In machine learning, boosting is an ensemble meta-algorithm for primarily reducing bias, and also variance in supervised learning, and a family of machine learning algorithms that convert weak learners to strong ones.
Question posed by Kearns and Valiant (1988, 1989)
"Can a set of weak learners create a single strong learner?"
A weak learner is defined to be a classifier that is only slightly correlated with the true classification (it can label examples better than random guessing). In contrast, a strong learner is a classifier that is arbitrarily well-correlated with the true classification.
Later, in 1990 it was demonstrated by Robert Schapire and led to the boosting technique development.
The boosing is presented in Ignite ML library as a Gradient Boosting (the most popular boosting implementation).
Gradient boosting is a machine learning technique that produces a prediction model in the form of an ensemble of weak prediction models. A gradient boosting algorithm tries to solve the minimization error problem on learning samples in a functional space where each function is a model. Each model in this composition tries to predict a gradient of error for points in a feature space and these predictions will be summed with some weight to model an answer. This algorithm may be used for regression and classification problems. For more information please see Wikipedia.
In Ignite ML there is an implementation of a general GDB algorithm and GDB-on-trees algorithm. General GDB (GDBRegressionTrainer and GDBBinaryClassifierTrainer) allows any trainer for training each model in composition. GDB on trees uses some optimizations specific for trees, such as indexes, for avoiding sorting during the decision tree build phase.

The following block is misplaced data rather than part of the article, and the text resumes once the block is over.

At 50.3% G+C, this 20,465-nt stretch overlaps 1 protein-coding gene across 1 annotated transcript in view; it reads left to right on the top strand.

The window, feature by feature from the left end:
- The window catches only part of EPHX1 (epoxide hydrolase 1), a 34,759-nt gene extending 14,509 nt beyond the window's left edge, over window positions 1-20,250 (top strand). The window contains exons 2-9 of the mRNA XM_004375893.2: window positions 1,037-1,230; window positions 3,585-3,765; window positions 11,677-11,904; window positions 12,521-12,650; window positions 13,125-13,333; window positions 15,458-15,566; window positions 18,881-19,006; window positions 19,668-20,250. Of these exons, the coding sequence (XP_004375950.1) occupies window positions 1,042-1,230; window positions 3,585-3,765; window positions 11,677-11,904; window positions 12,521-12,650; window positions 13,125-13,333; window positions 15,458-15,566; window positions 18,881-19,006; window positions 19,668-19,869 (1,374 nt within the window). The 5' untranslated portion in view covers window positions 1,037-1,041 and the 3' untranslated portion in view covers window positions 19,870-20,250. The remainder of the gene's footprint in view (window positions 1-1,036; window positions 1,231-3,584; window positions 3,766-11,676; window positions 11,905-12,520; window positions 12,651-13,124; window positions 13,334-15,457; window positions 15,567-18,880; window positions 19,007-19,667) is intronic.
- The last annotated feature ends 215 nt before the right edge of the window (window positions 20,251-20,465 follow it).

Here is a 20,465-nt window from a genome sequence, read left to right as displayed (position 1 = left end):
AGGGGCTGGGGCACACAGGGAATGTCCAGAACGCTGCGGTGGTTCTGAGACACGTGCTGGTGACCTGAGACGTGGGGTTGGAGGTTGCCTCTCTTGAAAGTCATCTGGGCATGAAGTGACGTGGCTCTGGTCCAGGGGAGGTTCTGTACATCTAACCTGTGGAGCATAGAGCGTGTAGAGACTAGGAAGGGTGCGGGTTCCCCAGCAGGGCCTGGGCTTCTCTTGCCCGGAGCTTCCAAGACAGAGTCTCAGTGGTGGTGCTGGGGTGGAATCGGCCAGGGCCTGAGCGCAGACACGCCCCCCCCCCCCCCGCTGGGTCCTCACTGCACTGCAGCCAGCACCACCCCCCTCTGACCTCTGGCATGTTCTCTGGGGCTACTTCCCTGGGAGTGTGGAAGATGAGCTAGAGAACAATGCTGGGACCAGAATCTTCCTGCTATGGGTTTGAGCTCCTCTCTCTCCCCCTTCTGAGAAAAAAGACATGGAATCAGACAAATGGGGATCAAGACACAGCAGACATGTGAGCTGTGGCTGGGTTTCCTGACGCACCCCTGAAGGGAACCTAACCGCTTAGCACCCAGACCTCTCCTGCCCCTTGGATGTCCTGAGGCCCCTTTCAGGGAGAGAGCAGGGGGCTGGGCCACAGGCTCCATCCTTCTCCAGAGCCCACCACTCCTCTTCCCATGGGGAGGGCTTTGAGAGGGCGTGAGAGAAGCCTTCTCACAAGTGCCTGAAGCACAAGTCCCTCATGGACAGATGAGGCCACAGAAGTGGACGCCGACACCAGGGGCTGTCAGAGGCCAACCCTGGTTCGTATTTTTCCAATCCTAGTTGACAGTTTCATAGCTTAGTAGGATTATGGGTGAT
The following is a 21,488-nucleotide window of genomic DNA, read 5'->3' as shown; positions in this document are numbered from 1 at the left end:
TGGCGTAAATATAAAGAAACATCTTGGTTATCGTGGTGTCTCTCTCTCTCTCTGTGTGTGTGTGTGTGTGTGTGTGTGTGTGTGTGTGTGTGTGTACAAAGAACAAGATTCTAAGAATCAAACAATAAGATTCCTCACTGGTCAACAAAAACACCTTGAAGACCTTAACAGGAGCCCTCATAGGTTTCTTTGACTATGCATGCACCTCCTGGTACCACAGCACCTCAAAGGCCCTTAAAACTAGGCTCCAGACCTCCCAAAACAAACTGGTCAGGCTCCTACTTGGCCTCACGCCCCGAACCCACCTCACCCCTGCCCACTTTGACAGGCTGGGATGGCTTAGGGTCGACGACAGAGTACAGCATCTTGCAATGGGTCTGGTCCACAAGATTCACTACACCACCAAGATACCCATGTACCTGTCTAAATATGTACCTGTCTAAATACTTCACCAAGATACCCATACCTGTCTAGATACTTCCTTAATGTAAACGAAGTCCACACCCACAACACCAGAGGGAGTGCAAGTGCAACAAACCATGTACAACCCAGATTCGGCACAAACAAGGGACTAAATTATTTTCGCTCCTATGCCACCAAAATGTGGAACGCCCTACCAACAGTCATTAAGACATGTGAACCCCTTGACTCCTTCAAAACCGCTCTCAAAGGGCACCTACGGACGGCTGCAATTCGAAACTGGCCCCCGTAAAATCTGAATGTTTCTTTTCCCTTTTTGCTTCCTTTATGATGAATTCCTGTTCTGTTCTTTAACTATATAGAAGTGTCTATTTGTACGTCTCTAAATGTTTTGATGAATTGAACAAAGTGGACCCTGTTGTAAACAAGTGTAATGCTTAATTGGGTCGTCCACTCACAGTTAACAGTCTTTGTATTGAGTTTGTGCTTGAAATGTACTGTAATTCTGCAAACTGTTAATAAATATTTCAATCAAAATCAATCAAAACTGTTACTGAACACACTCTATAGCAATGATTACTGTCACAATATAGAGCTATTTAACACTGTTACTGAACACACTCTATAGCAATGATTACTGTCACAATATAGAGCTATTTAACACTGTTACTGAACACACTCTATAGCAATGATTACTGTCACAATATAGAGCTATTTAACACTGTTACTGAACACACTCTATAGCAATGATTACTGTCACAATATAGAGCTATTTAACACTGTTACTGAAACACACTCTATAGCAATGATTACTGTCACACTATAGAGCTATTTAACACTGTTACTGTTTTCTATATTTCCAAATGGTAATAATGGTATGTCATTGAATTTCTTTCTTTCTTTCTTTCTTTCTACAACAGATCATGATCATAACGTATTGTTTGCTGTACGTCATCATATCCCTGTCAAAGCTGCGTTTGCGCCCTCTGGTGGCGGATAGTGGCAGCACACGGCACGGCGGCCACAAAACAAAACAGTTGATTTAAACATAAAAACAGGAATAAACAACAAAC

Apache Ignite ML purposes all implementations of the GDB algorithm to use GDBModel, wrapping ModelsComposition for representing the composition of a few models. ModelsComposition implements a common Model interface and can be used as follows:
GDBModel model = ...;
double prediction = model.predict(observation);
GDBModel uses WeightedPredictionsAggregator as the model answer reducer. This aggregator computes an answer of a meta-model, since “result = bias + p1*w1 + p2*w2 + …” where
pi- answer of i-th model.
wi- weight of model in composition.
GDB uses the mean value of labels for the bias-parameter in the aggregator.
Training of GDB is represented by
GDBBinaryClassificationOnTreesTrainer for general GDB and GDB on trees respectively. All trainers have the following parameters:
gradStepSize- sets the constant weight of each model in composition; in future versions of Ignite ML this parameter may be computed dynamically.
cntOfIterations- sets the maximum of models in the composition after training.
checkConvergenceFactory- sets factory for construction of convergence checker used for preventing overfitting and learning of many useless models while training.
For classifier trainers there is addition parameter:
loss- sets loss computer on some learning example from a training dataset.
There are several factories for convergence checkers:
ConvergenceCheckerStubFactorycreates a checker that always returns false for a convergence check. So in this case, model composition size will have cntOfIterations models.
MeanAbsValueConvergenceCheckerFactorycreates a checker that compute a mean value of the absolute gradient values on each example from a dataset and returns true if this it is less than the used-defined threshold.
MedianOfMedianConvergenceCheckerFactorycreates a checker that computes the median of median absolute gradient values on each data partition. This method is less sensitive for anomalies in the learning dataset, but GDB may converge longer.
Example of training:
// Set up trainer
GDBTrainer trainer = new GDBBinaryClassifierOnTreesTrainer(
learningRate, countOfIterations, new LogLoss()
// Build the model
GDBModel mdl = trainer.fit(
To see how GDB Classifier can be used in practice, try this example that is available on GitHub and delivered with every Apache Ignite distribution.
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